offers a few solutions for our current economic ills:
Penalize carbon use by taxing gas so that it's $4 a gallon regardless of market price, curbing gas guzzlers and promoting efficient public transportation.
Or better yet, take in earnest that insincere MasterCard ad, and consider all the things money can't buy (most things!). Change some habits and restore the balance between body and spirit. Refashion the cultural ethos by taking culture seriously....
It's obvious that the "progressives" who write this tripe have never been poor. I have.
Poor people don't want to hear about the alleged virtues of $4 a gallon gas. Unlike the author of this article, poor people know what it's like to spend one full hour
on a bus, each and every day, standing next to rheumy alkies and wheezing pre-verts, just to go to a job located ten miles away. By all means, improve public transportation. But those who don't use it should not romanticize it.
And don't you dare spew that pap about the-best-things-in-life-are-free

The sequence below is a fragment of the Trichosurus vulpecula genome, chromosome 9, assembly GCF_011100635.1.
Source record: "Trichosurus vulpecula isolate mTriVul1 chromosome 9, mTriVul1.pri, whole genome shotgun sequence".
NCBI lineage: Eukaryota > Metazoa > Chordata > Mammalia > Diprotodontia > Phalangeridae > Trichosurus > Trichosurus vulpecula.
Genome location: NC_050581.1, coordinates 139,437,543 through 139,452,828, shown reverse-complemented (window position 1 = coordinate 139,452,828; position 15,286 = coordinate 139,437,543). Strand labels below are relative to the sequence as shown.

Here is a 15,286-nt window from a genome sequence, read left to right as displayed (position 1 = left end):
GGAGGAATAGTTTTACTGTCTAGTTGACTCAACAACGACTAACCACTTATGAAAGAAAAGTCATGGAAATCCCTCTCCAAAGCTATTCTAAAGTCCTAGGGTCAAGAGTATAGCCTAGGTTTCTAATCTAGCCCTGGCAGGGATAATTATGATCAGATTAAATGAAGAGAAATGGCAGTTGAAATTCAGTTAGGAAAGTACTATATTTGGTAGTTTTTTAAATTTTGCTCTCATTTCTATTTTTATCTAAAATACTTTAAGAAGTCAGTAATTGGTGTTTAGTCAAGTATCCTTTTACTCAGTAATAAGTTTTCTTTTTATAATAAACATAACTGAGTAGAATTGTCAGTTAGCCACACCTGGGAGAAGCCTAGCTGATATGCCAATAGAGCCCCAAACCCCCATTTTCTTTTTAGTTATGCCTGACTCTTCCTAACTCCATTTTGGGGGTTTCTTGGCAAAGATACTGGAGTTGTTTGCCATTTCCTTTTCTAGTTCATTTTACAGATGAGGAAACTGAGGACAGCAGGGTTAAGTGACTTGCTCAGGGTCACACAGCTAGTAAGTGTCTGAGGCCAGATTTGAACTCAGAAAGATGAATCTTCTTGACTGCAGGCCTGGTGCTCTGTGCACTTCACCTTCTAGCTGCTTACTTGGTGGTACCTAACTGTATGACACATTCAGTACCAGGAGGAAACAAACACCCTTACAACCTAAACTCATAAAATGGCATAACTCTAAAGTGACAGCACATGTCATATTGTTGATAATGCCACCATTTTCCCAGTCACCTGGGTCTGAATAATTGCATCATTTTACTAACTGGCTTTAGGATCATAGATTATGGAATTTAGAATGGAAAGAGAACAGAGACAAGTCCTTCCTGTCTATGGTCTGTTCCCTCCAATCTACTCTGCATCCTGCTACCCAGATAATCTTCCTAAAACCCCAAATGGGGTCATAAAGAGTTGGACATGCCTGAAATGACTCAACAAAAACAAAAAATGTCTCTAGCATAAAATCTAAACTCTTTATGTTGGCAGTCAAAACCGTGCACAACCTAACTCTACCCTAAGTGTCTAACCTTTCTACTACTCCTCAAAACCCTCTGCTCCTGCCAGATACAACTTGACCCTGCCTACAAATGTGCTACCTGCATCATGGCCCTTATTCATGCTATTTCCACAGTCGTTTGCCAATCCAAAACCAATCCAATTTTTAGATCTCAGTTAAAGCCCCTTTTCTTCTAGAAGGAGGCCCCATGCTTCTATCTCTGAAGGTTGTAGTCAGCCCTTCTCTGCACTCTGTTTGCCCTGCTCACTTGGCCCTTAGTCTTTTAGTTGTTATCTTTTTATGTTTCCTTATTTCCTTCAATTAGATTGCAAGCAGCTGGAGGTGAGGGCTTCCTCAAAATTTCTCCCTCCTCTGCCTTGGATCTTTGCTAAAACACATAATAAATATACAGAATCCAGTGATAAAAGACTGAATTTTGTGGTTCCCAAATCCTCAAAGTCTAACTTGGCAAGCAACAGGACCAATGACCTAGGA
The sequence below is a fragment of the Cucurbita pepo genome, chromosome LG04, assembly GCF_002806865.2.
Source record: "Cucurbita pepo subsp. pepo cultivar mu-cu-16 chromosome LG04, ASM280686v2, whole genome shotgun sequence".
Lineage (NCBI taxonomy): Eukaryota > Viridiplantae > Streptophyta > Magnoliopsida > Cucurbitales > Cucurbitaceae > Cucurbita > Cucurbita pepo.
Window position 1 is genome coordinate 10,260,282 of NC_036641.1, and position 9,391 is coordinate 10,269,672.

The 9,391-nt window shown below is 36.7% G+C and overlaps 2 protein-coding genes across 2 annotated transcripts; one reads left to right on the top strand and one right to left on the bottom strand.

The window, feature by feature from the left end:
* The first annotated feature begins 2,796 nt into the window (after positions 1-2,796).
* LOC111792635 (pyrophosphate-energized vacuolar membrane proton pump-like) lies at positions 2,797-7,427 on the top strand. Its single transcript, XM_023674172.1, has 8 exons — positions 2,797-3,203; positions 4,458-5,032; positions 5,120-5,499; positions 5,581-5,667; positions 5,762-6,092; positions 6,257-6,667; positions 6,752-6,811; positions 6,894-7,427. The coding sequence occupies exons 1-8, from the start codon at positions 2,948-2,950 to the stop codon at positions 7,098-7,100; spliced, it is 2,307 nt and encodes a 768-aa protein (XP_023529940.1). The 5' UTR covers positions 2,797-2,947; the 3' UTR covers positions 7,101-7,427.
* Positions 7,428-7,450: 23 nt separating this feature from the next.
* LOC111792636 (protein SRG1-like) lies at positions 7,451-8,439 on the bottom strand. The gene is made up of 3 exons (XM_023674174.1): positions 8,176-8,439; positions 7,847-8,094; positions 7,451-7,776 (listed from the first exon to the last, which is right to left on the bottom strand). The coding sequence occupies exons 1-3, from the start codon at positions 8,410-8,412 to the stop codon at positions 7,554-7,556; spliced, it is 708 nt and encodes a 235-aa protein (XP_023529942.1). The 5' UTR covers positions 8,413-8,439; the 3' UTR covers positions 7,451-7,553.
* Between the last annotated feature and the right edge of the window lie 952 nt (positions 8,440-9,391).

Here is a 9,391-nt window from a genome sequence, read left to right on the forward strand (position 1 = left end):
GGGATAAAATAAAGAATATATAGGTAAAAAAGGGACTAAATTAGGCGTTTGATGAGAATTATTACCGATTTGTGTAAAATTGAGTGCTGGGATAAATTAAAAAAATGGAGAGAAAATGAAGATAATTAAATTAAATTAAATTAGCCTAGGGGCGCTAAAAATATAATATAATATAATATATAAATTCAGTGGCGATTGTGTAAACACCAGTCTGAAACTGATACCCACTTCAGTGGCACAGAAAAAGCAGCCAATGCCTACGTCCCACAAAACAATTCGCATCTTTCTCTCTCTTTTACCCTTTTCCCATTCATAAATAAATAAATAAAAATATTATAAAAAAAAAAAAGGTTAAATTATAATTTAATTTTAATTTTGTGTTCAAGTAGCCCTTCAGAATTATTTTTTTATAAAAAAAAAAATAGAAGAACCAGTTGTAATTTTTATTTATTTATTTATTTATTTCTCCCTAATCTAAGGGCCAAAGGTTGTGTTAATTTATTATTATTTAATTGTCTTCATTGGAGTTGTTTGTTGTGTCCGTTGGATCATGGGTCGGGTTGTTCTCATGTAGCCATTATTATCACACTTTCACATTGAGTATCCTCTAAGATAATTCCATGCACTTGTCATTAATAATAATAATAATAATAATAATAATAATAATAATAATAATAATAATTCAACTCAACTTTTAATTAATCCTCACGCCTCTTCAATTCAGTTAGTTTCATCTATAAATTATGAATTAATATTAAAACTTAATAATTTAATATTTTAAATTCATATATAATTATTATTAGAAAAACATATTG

to someone facing homelessness -- not if you value your unbroken nose. "Spirit" is beyond restoration when the cupboard is bare. The job of the true liberal is to replenish that cupboard -- period. Let each citizen work out the rest for himself or herself.
Speaking as an artist and a lover of fine music, I am firmly of the opinion that much of what passes for "culture" in this nation is a racket. When thousands of children go hungry each night, there's no excuse for spending taxpayer loot on conceptual art pieces created by craftsmanship-free poseurs who churn out crap that only a few fruitcakes in Greenwich Village would even pretend to like.
On the other hand, I could support funding for real
art. How about a Jack Kirby Museum of American Illustration, located on the Mall in D.C.? You guys down with that?On a related note:
Quincy Jones is going to ask Obama to create a Secretary of Arts